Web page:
The tax gap… HMRC is in the dreadful business of collecting taxes. But what about the taxes that they don’t collect? This is what the tax gap, shown in the graph above, attempts to describe. It’s the difference between all the money that the taxmen could theoretically take and all the money that they do actually take. In the financial year of 2012-13, this added up to 6.8 per cent of all tax liabilities, or the rather sizeable sum of £35 billion. That’s half of this year’s entire expected budget deficit. Uncollected.
…and its causes.This £35 billion goes uncollected for various reasons. The largest single part of it – £5.9 billion, or 17 per cent – is accounted for by the hidden economy, where people work without declaring all of their income. But there’s also criminal attacks (£5.4 billion), differences in legal interpretation between companies and the state (£4.5 billion), straight-up non-payment (£4.4 billion), an absence of reasonable care in people’s tax returns (£4.2 billion), evasion (£4.1 billion), avoidance (£3.1 billion), and good, old-fashioned error (£2.9 billion).
It’s an uncertain figure… The hidden economy? Criminal activity? These, you’ve probably already realised, are difficult things to ascertain. HMRC has had its calculations checked and marked by the International Monetary Fund, which reckons that they’re okay, but they’re still uncertain estimates based on uncertain estimates. Presumably, this is why the latest figures are for three years ago.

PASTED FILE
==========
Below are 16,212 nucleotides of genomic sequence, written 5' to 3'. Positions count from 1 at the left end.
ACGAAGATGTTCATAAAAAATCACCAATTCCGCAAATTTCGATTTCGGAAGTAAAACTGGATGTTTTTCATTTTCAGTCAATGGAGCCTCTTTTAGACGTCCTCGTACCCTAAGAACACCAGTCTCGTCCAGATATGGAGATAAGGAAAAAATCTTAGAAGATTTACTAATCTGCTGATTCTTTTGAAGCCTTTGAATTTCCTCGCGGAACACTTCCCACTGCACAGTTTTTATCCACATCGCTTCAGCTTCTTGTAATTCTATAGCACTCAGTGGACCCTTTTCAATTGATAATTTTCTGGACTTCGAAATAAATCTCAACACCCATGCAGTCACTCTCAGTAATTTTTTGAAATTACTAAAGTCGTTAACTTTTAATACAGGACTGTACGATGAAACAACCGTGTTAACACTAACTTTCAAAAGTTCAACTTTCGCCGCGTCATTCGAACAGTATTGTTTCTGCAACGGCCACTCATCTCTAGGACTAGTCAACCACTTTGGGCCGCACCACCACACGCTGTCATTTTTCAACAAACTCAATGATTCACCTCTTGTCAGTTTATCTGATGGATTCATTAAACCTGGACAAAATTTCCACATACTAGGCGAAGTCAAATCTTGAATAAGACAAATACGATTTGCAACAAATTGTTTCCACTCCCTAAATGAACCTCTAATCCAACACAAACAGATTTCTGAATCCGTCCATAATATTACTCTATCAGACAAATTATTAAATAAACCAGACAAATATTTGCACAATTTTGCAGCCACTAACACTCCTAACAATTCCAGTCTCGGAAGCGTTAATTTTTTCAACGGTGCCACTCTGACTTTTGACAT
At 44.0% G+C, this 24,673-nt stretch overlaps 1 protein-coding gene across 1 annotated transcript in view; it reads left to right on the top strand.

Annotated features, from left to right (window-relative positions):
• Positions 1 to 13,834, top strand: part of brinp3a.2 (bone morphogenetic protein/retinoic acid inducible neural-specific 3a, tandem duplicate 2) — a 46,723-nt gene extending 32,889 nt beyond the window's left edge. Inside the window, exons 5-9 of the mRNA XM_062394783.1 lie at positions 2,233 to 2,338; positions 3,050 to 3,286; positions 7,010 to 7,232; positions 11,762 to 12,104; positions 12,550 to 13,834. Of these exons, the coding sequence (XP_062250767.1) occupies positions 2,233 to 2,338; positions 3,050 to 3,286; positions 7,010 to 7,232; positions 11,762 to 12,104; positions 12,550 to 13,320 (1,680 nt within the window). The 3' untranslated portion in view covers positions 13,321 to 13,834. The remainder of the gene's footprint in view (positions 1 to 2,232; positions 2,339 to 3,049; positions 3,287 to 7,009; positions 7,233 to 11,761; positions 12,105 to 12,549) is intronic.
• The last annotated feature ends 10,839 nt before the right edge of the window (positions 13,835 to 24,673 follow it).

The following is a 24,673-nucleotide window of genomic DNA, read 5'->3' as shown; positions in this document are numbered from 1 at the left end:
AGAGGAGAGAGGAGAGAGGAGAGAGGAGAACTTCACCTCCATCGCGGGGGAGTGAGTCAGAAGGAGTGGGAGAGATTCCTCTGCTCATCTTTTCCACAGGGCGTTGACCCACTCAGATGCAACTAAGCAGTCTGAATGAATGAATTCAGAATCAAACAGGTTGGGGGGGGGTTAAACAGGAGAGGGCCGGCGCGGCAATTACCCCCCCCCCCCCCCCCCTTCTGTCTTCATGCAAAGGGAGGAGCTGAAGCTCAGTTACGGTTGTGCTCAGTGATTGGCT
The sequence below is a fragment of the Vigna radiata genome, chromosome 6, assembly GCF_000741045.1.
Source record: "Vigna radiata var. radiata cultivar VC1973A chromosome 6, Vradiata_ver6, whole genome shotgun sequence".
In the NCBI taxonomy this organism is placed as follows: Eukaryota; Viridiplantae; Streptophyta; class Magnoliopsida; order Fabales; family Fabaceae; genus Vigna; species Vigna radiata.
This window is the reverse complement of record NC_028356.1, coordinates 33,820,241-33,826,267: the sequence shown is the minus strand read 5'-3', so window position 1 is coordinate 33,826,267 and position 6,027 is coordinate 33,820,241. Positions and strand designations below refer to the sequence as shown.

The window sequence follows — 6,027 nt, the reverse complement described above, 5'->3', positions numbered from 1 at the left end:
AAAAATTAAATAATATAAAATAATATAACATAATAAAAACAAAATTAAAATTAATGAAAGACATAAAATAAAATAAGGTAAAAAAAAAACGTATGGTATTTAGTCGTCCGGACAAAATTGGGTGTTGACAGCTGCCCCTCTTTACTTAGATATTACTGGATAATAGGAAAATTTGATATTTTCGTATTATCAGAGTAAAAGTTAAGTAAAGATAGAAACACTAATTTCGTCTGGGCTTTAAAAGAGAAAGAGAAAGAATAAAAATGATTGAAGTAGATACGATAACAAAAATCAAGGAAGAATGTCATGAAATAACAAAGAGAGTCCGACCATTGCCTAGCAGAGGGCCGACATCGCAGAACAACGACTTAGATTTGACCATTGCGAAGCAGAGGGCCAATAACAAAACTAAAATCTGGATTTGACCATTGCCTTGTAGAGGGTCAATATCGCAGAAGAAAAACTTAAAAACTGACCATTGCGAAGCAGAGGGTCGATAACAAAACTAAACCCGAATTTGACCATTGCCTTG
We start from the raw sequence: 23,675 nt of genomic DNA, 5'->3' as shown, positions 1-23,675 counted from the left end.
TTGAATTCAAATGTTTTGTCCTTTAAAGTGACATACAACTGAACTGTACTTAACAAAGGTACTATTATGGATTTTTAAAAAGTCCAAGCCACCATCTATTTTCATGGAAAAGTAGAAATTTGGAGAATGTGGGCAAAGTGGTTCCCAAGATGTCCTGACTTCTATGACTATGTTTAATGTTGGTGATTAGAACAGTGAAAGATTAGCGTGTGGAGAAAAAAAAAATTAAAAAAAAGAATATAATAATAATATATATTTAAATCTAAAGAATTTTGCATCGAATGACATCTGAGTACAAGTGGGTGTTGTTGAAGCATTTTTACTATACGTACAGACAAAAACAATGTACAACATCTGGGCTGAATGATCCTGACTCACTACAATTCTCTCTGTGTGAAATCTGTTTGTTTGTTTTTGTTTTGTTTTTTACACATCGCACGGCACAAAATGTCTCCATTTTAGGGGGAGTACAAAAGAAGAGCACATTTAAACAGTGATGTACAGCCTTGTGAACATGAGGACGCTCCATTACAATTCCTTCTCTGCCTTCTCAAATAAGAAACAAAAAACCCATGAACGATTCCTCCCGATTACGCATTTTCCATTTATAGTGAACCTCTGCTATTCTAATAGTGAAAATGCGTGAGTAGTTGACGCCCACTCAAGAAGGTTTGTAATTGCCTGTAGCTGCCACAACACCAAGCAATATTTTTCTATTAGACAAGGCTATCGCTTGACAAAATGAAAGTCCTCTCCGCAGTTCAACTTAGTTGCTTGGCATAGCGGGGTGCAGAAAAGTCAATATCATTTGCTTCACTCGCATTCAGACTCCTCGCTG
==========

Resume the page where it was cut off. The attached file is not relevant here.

…but a useful one. This doesn’t mean that the tax gap is a meaningless construct. HMRC uses it to identify its own weaknesses and address them over time. The graph at the top of this post suggests that they’ve been fairly successful in this. The gap for 2012-13 was 1.7 percentage points, or £3 billion, narrower than it was a decade ago.
Persistent avoidance. Yet it’s not all progress and pats on the back. Tax avoidance, for instance, added up to 0.6 percentage points of the gap before the Coalition came to power. It was still 0.6 percentage points half-way through the Coalition’s reign. And this despite a lot of promises to close loopholes in the meantime. It remains to be seen whether the Government’s efforts will have succeeded in the years since, but I’m not confident. Avoidance remains something that politicians find all too easy to talk about it, but not to legislate against.